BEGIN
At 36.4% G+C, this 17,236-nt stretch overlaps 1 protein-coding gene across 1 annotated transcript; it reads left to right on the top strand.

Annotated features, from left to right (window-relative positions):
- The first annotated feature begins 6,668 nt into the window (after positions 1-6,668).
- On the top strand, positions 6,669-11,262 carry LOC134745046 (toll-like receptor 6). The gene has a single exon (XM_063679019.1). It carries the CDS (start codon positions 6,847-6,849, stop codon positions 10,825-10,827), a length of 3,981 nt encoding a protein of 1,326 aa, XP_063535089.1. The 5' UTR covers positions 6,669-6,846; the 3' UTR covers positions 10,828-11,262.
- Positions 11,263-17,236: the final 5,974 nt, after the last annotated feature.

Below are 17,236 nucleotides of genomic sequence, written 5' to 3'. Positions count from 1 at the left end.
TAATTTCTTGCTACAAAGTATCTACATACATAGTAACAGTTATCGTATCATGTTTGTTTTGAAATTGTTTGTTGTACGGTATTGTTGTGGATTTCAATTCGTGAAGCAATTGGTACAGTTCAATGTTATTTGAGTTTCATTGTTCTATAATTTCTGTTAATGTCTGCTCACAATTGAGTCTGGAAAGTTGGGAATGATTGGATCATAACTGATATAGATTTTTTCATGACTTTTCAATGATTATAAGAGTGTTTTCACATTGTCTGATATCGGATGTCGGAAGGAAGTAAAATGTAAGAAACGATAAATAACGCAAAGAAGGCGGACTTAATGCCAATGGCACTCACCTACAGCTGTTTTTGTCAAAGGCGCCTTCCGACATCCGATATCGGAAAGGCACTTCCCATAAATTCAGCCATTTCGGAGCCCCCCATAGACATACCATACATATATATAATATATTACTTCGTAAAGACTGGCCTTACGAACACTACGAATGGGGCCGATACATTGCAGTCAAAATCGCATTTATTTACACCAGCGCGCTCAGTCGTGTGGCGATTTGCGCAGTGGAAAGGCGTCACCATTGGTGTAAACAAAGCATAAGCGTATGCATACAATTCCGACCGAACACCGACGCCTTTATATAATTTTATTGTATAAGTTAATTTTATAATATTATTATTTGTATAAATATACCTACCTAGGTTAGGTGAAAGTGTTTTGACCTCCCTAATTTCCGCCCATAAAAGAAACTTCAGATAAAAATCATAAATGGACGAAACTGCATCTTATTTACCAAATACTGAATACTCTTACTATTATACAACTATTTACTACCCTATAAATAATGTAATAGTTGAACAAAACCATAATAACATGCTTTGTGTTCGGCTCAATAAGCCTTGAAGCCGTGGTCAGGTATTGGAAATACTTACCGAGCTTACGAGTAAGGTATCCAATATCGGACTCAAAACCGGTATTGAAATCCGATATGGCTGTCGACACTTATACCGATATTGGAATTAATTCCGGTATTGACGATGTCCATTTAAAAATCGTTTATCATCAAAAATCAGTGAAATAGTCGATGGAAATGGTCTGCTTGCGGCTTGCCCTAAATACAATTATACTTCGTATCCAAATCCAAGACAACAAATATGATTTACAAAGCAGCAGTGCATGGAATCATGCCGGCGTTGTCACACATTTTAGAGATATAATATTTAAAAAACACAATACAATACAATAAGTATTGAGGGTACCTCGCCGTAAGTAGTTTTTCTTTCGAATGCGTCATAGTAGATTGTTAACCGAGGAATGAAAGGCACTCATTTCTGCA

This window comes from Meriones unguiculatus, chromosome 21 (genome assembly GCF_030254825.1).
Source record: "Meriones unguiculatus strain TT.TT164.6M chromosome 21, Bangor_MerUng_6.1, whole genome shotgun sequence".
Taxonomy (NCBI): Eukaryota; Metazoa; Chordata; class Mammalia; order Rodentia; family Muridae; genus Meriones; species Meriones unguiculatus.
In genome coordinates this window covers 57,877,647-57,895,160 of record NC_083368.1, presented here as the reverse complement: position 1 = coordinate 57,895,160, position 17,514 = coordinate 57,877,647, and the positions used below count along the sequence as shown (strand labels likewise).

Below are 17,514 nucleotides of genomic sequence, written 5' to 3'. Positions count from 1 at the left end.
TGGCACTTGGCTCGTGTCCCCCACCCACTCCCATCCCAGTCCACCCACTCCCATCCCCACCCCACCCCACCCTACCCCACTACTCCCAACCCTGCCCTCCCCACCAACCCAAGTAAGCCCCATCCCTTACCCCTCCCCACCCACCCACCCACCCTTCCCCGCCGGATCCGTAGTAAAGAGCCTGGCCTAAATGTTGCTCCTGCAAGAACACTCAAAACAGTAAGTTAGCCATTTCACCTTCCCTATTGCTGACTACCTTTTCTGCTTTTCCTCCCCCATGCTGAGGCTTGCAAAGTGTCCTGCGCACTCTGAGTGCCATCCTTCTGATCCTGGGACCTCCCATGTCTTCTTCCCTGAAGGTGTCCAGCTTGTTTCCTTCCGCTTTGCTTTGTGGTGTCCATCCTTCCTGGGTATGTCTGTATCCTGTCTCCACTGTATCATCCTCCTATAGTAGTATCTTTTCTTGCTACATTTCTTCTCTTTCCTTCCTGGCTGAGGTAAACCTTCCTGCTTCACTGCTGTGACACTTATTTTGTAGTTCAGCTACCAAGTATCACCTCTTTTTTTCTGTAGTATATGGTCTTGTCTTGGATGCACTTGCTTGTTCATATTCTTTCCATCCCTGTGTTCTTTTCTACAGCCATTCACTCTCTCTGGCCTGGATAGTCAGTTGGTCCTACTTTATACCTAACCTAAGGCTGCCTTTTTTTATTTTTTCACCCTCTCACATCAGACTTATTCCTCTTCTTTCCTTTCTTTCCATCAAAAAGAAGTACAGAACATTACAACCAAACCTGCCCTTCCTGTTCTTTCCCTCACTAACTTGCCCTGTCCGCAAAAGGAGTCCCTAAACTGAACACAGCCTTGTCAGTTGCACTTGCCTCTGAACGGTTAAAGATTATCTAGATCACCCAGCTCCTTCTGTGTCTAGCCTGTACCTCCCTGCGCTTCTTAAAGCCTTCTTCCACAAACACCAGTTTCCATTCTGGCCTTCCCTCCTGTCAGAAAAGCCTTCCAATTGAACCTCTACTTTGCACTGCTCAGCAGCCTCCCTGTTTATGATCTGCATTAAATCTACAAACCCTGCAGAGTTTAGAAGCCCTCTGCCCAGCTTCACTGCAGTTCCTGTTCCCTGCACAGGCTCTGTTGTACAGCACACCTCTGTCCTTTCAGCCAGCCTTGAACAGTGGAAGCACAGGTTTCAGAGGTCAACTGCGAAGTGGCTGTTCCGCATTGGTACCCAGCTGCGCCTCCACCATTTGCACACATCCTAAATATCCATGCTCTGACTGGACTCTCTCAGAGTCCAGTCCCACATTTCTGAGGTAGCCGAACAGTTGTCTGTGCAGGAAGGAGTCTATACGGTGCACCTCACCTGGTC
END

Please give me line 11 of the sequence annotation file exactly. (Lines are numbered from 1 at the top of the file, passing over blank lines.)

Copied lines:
In genome coordinates this window covers 57,877,647-57,895,160 of record NC_083368.1, presented here as the reverse complement: position 1 = coordinate 57,895,160, position 17,514 = coordinate 57,877,647, and the positions used below count along the sequence as shown (strand labels likewise).